The only way the elites can maintain the social order is through the proper functioning of institutions. The survival of the elites was dependent on the masses. They needed the people to work their farms, pay taxes, serve in their equivalent of the police and armed forces, and to maintain their spiritual and cultural institutions through participation.

Therefore, amidst the disruption of political and spiritual institutions, the destruction of The Temple, and subsequent Exile; the need to consolidate and revise existing narrative of the Divine, and, to understand the geopolitics of their time emerged as a priority.

On a macro level, much like we have today, there were competing powers. Empires like: Egypt, Babylon, Greece and Persia were the ‘super powers’ of the era. And as a result of the location of the Israelites (the bottle beck between Africa and the Middle East), geopolitically, they became an important nation for these competing forces.

Consequently the book of Exodus is not historic or biographical, but what is known as a founding myth. Although more comprehensive in terms of depth, it is not dissimilar to the founding myths of African Kingdoms like the Yoruba’s in western Nigeria, which is centred around a mythical figure – Oduduwa.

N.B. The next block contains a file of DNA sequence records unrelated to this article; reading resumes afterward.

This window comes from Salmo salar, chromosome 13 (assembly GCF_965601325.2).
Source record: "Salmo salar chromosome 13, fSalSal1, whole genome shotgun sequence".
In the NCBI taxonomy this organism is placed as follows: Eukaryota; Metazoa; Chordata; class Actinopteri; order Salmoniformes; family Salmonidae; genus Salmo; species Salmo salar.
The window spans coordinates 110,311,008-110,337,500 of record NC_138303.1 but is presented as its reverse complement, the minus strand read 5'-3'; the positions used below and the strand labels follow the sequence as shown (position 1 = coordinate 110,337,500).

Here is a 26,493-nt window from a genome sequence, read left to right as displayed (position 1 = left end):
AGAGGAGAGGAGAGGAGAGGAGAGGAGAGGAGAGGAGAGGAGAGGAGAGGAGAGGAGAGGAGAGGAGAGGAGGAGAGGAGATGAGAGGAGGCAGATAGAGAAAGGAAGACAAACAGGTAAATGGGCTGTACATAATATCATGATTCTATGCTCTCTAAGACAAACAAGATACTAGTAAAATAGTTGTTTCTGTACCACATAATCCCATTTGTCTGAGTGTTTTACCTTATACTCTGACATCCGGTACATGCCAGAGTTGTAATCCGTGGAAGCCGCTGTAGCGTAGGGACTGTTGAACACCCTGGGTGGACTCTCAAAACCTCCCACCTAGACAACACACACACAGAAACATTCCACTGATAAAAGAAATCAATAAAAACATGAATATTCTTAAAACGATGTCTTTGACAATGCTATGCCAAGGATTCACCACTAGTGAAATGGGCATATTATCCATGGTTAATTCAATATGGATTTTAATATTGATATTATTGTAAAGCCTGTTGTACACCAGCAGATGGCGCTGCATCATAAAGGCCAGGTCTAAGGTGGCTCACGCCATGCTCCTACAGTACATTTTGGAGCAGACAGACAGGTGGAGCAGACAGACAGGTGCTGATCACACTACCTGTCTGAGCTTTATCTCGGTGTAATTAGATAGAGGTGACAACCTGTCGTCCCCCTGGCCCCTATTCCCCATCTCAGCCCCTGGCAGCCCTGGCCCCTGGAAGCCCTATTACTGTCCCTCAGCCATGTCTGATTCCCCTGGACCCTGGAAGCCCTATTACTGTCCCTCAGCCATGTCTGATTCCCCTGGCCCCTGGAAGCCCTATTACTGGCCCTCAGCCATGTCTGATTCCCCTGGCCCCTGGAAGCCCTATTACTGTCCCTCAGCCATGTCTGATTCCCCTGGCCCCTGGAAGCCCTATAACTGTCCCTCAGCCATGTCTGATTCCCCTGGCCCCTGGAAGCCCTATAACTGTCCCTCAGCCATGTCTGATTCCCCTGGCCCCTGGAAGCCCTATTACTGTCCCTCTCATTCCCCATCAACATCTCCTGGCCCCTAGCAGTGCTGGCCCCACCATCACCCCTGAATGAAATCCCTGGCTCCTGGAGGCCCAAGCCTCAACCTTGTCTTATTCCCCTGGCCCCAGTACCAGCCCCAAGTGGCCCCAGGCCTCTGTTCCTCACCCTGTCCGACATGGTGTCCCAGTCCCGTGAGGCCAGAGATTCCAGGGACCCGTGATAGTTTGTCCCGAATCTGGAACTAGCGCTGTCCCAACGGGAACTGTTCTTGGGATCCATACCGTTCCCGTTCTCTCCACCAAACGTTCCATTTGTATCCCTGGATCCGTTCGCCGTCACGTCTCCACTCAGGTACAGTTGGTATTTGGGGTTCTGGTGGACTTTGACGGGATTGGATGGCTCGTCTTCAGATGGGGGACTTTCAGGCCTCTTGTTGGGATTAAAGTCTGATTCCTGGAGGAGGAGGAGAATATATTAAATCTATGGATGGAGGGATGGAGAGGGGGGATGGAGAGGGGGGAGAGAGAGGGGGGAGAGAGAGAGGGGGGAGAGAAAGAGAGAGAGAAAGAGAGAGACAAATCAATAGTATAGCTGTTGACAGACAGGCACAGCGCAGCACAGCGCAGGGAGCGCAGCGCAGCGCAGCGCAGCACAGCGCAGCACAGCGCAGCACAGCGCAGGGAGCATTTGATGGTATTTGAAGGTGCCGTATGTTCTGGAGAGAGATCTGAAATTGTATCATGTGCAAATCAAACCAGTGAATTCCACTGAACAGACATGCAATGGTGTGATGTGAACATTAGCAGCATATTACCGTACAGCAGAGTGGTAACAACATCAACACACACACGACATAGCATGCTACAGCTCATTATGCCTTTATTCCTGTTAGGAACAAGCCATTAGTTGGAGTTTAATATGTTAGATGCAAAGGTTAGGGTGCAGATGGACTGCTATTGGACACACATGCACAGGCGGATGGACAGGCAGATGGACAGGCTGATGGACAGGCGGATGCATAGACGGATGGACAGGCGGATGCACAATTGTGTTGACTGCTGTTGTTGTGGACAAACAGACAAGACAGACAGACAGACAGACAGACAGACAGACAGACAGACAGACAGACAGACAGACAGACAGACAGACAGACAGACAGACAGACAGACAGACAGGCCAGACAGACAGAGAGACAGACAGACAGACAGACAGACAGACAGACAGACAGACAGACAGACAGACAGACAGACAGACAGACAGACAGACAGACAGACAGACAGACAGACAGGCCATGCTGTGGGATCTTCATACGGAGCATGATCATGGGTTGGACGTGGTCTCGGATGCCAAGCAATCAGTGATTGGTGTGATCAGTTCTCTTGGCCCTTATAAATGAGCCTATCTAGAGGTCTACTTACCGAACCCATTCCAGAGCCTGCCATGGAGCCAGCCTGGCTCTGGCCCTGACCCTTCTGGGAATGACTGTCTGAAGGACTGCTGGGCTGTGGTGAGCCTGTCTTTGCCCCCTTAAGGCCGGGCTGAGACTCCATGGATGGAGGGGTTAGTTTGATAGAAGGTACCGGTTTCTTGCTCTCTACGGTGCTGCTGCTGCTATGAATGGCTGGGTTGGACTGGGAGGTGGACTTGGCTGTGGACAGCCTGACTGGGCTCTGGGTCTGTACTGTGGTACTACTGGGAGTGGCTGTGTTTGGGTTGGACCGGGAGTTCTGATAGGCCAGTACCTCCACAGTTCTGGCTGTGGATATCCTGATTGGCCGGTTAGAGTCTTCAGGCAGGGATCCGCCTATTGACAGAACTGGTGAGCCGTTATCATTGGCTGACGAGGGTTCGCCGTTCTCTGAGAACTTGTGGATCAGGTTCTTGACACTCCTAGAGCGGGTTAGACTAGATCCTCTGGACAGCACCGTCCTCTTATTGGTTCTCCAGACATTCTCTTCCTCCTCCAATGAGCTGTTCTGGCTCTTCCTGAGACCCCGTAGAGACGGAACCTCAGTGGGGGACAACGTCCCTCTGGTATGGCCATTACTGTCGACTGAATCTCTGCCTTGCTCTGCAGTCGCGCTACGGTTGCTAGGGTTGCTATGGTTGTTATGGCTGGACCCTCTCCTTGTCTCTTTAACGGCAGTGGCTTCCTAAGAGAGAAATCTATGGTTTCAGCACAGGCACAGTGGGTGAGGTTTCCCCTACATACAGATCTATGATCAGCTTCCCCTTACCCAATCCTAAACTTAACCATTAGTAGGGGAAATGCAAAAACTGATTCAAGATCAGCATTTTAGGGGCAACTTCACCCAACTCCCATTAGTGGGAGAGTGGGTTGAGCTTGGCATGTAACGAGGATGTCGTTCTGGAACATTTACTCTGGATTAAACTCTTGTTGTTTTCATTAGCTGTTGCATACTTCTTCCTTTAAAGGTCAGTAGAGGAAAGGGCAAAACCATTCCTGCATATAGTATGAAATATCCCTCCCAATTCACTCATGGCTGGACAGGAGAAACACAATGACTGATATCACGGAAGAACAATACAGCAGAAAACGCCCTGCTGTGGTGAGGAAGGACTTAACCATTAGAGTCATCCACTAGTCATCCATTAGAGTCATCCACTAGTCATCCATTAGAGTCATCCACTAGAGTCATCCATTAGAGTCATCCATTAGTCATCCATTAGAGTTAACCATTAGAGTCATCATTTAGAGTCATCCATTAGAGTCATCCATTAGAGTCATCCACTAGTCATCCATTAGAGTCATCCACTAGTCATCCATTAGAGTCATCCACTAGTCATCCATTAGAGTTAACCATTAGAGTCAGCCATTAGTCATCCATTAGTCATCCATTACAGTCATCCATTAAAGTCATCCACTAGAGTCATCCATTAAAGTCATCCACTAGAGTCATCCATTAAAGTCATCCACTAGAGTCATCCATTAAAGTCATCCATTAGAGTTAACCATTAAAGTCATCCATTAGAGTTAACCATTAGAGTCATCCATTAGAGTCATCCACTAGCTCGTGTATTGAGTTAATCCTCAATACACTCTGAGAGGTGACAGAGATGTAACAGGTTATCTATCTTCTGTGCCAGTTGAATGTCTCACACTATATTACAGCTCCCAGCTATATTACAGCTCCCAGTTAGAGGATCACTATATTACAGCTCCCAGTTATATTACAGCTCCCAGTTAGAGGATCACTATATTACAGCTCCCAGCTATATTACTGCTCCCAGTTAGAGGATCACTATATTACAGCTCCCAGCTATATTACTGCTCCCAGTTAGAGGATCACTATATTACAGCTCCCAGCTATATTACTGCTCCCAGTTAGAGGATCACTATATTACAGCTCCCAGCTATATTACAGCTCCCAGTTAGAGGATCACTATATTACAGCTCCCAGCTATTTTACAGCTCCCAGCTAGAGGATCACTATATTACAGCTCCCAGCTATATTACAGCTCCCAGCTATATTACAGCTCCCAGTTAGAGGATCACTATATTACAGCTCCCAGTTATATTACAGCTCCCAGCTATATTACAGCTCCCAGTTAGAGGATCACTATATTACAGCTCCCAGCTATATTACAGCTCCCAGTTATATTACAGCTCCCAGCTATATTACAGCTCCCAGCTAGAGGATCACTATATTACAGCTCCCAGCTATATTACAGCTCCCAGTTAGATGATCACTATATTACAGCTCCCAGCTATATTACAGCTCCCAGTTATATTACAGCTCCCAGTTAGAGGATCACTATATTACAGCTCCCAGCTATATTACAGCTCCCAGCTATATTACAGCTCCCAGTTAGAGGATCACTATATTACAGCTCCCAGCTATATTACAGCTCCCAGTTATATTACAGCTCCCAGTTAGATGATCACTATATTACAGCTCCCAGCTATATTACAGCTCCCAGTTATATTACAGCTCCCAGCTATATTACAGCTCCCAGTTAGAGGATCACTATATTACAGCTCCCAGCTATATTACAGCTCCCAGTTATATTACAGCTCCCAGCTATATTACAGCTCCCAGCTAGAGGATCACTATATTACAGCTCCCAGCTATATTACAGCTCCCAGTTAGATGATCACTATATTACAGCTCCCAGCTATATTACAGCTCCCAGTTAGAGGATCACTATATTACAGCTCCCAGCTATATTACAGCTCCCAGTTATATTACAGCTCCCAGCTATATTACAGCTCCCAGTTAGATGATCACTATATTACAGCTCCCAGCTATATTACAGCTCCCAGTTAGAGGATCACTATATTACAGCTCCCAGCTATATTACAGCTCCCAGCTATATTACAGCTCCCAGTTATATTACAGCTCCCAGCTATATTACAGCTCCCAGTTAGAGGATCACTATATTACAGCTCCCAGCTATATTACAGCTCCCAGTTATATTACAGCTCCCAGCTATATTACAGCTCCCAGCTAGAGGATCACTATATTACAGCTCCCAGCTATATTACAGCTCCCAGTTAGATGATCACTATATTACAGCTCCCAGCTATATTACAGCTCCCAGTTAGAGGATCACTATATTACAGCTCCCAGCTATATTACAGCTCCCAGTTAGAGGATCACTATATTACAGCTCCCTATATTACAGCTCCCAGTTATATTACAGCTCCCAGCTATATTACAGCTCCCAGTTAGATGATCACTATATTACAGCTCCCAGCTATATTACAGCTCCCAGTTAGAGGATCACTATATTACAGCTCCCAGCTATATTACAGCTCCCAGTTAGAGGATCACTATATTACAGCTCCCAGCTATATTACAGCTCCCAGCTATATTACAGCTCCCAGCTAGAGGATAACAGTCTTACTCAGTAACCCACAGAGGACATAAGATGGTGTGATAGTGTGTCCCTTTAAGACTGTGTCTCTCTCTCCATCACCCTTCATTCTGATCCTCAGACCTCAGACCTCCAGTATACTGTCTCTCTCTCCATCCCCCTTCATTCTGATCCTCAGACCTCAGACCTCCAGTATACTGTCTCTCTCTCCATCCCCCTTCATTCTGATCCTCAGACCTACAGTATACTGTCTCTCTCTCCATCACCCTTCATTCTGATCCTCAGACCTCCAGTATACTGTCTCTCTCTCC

Therefore, it’s purpose was not to account for what happened in terms of historicity, but as a reflection and commentaries on the historical experience of the exile community in Babylon, and later Jerusalem.

Like all founding myths, the primary goal was to galvanise the people towards a metaphysical and physical identity, and for the purposes of nationhood.

With the benefit of hindsight, we can see the positive impact of these stories on the Jewish people, and in contrast, the detrimental effect of the disruption of the political and social order in Africa. And the establishment of competing ideologies, institutions and beliefs; on the psyche of Africans.

Here lies the challenges of Africans and our dear brothers and sisters of African descent. In the absence of a central narrative that provides a sense of identity, co-existence and nation building becomes an impossible task.

After years of being educated by foreign invaders to believe that we are pagans, that we are backward, that we are cursed, that we are black, that we are uncivilised, that we are primitive, that we are uneducated, that we are ugly; and that God was angry with us because we were neither Christians or Muslims.

Join us at 3pm

Scriptural focus: Exodus chapters 7-9 (NRSV)

St John the Evangelist Hall

Church Rd,

Sidcup DA14 6BX

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This Sunday @ Healingsprings fellowship!

If you are in Chadwell St Mary or the surrounding area, please note that I will be speaking at the Community Church Chadwell, under the theme: 

How To Make A Difference In Our Broken World. 

This talk will focus on contextualisation using the Emmanuel (God with us in the here and now) Principle. 

In other words, how we can make the scriptures relevant to the challenges facing our world locally and globally. 
So, join me for their 9:30am service at:
Community Church Chadwell

8 Defoe Parade,

Chadwell St. Mary, 

RM16 4QR

“Surely the Sovereign Lord does nothing without revealing his plan to his servants the prophets.” – Amos 3:7